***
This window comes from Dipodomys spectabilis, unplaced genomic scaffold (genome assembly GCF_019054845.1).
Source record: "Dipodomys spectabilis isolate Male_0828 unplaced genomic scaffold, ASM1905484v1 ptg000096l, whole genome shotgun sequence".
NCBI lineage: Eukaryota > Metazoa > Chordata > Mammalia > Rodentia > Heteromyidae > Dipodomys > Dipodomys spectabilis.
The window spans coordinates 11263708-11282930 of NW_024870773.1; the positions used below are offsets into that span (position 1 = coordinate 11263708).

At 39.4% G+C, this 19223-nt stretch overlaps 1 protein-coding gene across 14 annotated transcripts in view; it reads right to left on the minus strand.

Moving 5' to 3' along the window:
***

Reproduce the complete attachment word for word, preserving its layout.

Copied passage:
This window comes from Dipodomys spectabilis, unplaced genomic scaffold (genome assembly GCF_019054845.1).
Source record: "Dipodomys spectabilis isolate Male_0828 unplaced genomic scaffold, ASM1905484v1 ptg000096l, whole genome shotgun sequence".
NCBI lineage: Eukaryota > Metazoa > Chordata > Mammalia > Rodentia > Heteromyidae > Dipodomys > Dipodomys spectabilis.
The window spans coordinates 11263708-11282930 of NW_024870773.1; the positions used below are offsets into that span (position 1 = coordinate 11263708).

At 39.4% G+C, this 19223-nt stretch overlaps 1 protein-coding gene across 14 annotated transcripts in view; it reads right to left on the minus strand.

Moving 5' to 3' along the window: